“By reducing friction at various stages of the application process, an ATS can make it easier for a potential candidate to apply to a job and accept an offer,” says Stephen Rando, lecturer and manager of talent acquisition at Northeastern. “It can also increase retention and streamline the onboarding process for new employees.”

5. Recruitment CRMs

Recruitment CRMs, or candidate relationship management systems, are another staple of the modern human resources department and are often discussed alongside applicant tracking systems. 

Though similar in some ways, recruitment CRMs vary significantly from the typical ATS. While an applicant tracking system monitors and manages the application process, recruitment CRMs operate as a sort of ecosystem where information about applicants (past and present, active and passive) resides. 

When a position needs to be filled, an HR professional can turn to the records within the recruitment CRM to proactively seek an individual who might be able to fit the role. The result enables HR to become less reactive, more proactive, and better able to act as a strategic partner alongside other departments within an organization.

6. HR Analytics

Just like other departments within an organization, human resources departments continually generate and collect data. HR analytics refers to the discipline of leveraging this data to find valuable insights into an organization’s HR processes. When it comes to the recruitment process, human resources analytics can enable HR professionals to tailor their hiring processes to attract higher-quality candidates. 

Learn More: HR Analytics: What It Is and Why It’s Important

Data might, for example, help HR managers to better understand the kinds of candidates who tend to perform best within their organization—information they can then use when crafting job descriptions or establishing applicant requirements. Similarly, data might offer insights into which recruitment channels have performed best for your organization in the past, which can influence how you allocate resources and budget when filling positions in the future.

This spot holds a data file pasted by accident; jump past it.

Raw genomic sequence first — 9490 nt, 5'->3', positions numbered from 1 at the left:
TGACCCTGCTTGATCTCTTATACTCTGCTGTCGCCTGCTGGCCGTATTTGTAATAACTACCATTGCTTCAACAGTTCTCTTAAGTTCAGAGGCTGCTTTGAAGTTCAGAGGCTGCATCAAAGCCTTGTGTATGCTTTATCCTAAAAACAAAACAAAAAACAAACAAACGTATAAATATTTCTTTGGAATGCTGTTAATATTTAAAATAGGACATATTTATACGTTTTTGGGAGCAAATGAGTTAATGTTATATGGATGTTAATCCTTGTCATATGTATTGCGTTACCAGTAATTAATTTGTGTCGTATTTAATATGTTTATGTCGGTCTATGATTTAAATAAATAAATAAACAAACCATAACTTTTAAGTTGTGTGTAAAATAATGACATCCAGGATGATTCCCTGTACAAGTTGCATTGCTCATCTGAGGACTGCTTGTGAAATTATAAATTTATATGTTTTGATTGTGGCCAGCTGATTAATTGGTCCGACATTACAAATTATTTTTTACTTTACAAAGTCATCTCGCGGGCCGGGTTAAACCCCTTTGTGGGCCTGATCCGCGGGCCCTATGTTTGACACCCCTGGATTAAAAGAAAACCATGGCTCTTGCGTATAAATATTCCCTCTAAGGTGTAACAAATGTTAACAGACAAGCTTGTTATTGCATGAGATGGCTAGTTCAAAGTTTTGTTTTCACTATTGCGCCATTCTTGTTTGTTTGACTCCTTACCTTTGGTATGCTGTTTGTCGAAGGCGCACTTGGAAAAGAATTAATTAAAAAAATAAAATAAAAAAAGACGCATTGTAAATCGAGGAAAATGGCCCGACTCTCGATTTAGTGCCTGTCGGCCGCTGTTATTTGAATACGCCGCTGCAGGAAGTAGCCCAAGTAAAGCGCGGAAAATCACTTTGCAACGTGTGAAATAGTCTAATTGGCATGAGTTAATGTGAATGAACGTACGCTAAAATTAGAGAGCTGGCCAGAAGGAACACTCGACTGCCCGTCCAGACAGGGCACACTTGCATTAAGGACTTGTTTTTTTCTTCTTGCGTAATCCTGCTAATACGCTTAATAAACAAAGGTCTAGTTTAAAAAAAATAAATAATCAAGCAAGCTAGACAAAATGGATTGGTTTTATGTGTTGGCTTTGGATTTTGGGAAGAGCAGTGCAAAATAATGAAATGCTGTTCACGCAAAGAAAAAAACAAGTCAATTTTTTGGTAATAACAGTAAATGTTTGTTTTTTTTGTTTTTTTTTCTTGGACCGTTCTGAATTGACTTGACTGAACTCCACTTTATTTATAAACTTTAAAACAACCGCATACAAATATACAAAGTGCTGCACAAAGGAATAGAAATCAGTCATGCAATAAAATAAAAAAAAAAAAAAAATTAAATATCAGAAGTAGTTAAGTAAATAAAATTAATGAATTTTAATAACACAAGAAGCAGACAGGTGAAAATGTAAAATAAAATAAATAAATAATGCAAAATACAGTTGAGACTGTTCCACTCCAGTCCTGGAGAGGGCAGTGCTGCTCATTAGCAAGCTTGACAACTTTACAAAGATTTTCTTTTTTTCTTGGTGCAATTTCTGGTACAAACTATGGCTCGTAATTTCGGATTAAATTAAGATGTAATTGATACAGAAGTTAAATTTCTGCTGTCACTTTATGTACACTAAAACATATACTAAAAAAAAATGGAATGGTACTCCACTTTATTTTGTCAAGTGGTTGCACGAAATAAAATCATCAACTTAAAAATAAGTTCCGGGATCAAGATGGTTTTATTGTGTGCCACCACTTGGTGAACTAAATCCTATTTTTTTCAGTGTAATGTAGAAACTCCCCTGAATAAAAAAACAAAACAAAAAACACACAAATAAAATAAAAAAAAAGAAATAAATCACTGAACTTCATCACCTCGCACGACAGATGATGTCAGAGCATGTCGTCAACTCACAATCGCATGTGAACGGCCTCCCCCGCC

“LinkedIn Recruiter and LinkedIn Talent Insights are both great tools for candidate outreach, which exemplify the role of HR analytics in modern talent acquisition,” Rando says. “LinkedIn Talent Insights, for example, can help you understand where talent exists, what schools they come from, their attrition rates, etc.—which you can then take and use to tailor your recruitment strategies.”

Staying Up-To-Date on HR Trends

For HR professionals to remain effective in their roles, it is essential to stay abreast of the technological trends impacting the industry. The risk of falling behind is being left behind. Earning a master’s degree in human resources management can be an excellent method for identifying these trends and learning how to incorporate various technologies into the day-to-day tasks associated with HR management.  

Learn More: 3 Trends Defining the Human Resources Industry

When considering programs, Rando specifically recommends that prospective students look for a program that follows the practitioner-scholar model of education. This model prioritizes teaching students the practical applications of academic information to build lasting skills. As such, hands-on, experiential learning in the form of co-ops and internships often form an essential part of the curriculum. 

Similarly, prospective students should seek a program that includes courses or a concentration in digital HR, which focuses on the role of established and emerging technologies in the field.

The Master of Science in Human Resources Management program at Northeastern University meets all of these requirements to prepare students to advance in the field. Students are given multiple opportunities throughout their studies to put their education into practice in real-world environments and can choose from a range of concentrations, including:

  • Artificial Intelligence for Human Resources
  • Digital HR
  • Global Talent Management
  • Leadership
  • Organizational Communication
  • Project Management

To learn more about how a Master’s in Human Resources Management at Northeastern can help advance your career, visit the program page, or connect with an enrollment coach for personalized advice.